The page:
Whenever I go to Manhattan these days, I run into street vendors who promise to sell me hot new releases which are still in the theaters and who hastily but imperfectly cover their wares whenever a beat cop walks by. The cop, in turn, pretends not to see the transactions which take place.
Given this context, it is a little alarming to hear the story of John Fucile, an award-winning filmmaker and a theorist of digital cinema, who found himself arrested for selling his own movies on the streets of Manhattan. Over the next six months, he would find himself in a heated legal battle during which the prosecutors tried to argue that his films did not constitute artistic expression and did not enjoy First Ammendment protection. In the end, the courts upheld the rights of grassroots media producers and distributors.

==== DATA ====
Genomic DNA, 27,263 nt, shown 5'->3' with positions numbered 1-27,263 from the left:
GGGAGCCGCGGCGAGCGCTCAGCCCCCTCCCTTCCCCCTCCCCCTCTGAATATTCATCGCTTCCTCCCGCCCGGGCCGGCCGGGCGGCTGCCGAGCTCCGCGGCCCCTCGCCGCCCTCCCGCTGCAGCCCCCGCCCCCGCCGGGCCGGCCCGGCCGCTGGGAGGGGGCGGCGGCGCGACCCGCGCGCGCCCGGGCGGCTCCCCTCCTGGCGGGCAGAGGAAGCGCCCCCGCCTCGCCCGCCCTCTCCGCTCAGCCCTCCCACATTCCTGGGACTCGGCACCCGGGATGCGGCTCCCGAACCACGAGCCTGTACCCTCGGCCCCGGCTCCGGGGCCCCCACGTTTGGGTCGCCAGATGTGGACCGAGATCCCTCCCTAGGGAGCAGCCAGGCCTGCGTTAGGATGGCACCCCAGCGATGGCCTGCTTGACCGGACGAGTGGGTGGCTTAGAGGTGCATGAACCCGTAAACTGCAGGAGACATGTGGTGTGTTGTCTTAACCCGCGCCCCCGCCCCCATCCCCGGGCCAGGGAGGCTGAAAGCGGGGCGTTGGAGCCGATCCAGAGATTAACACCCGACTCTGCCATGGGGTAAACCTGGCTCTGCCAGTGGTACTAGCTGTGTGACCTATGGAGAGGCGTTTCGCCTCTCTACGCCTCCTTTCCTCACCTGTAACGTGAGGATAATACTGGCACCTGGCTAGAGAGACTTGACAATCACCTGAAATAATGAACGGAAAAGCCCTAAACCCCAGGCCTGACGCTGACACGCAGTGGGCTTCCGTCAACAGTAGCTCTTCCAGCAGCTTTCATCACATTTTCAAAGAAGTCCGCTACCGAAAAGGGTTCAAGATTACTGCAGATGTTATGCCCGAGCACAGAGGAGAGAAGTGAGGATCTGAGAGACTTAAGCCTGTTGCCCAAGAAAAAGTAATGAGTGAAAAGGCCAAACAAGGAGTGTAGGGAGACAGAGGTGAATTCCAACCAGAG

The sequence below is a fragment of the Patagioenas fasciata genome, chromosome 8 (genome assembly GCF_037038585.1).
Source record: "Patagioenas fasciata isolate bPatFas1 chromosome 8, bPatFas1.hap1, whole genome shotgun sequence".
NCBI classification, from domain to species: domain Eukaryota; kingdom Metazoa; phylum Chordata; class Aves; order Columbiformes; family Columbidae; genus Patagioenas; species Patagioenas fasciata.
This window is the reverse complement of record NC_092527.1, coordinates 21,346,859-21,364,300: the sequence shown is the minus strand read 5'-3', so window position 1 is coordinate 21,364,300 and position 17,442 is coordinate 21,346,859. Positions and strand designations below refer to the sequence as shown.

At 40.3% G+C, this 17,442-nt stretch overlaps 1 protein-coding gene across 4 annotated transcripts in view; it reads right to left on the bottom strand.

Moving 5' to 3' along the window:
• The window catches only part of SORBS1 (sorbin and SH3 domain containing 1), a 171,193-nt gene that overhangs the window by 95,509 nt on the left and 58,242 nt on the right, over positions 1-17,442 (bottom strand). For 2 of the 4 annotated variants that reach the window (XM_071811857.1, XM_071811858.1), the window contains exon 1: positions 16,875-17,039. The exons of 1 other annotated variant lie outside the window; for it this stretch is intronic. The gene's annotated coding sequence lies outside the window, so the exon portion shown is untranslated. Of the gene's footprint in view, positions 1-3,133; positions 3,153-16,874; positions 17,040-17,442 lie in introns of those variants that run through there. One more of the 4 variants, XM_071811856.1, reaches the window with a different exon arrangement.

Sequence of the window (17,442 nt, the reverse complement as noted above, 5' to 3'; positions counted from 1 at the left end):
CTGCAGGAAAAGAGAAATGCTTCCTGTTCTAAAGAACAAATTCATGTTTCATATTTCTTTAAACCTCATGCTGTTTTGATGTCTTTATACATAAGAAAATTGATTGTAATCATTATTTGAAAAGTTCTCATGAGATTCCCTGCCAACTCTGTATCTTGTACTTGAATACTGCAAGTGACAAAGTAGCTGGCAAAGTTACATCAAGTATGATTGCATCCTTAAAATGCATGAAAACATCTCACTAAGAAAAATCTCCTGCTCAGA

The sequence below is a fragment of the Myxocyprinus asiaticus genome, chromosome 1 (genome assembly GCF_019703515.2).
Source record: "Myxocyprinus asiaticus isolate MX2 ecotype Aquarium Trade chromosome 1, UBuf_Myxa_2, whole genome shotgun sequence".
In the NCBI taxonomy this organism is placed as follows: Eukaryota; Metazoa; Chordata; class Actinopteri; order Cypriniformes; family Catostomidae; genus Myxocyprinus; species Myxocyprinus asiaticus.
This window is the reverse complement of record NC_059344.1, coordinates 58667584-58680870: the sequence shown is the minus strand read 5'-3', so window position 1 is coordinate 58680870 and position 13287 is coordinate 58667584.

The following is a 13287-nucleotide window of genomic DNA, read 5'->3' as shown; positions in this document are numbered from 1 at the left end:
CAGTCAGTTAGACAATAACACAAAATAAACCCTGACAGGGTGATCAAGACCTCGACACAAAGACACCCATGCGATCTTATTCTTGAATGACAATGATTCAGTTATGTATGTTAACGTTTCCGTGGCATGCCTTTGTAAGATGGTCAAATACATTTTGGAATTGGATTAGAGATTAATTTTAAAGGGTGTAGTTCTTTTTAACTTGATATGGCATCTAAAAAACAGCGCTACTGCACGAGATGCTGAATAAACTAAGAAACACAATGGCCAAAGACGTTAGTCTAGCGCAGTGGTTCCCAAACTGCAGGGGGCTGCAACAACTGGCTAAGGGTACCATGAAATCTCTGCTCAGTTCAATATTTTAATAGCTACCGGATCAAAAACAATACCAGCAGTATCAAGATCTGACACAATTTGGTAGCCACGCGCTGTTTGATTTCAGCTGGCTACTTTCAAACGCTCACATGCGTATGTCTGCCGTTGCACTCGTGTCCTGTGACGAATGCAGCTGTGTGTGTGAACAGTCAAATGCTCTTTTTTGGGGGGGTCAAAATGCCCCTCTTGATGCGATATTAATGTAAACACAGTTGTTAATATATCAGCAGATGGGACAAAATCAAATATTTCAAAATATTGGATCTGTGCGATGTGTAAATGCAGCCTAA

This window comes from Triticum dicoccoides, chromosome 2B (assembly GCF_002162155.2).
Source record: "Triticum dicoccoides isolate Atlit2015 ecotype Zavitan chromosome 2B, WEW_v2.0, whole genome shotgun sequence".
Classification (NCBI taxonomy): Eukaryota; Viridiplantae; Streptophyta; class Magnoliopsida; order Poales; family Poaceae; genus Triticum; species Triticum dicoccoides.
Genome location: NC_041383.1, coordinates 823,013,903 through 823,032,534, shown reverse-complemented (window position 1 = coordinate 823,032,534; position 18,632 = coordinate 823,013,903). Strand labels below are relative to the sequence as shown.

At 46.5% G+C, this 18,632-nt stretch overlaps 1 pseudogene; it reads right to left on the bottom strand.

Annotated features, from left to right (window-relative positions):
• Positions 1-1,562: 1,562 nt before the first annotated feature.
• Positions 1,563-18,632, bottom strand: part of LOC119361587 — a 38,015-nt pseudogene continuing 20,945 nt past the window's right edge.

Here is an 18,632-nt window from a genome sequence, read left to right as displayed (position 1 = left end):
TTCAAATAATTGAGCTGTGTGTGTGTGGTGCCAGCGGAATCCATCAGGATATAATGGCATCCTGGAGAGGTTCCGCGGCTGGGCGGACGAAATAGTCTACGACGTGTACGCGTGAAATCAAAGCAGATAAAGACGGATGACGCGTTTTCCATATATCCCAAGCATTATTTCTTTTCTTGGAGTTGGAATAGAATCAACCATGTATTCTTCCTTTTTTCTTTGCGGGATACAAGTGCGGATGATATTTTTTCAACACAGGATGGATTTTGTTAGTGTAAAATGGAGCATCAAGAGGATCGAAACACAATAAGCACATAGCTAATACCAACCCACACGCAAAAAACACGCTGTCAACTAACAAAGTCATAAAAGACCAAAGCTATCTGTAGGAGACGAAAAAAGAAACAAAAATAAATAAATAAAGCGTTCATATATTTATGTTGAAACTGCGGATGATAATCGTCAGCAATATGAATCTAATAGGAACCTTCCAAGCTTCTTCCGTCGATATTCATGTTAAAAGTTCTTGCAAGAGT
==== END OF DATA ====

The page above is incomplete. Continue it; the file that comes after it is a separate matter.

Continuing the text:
Fucile shares some of his experiences in an interview currently posted at Braintrust.
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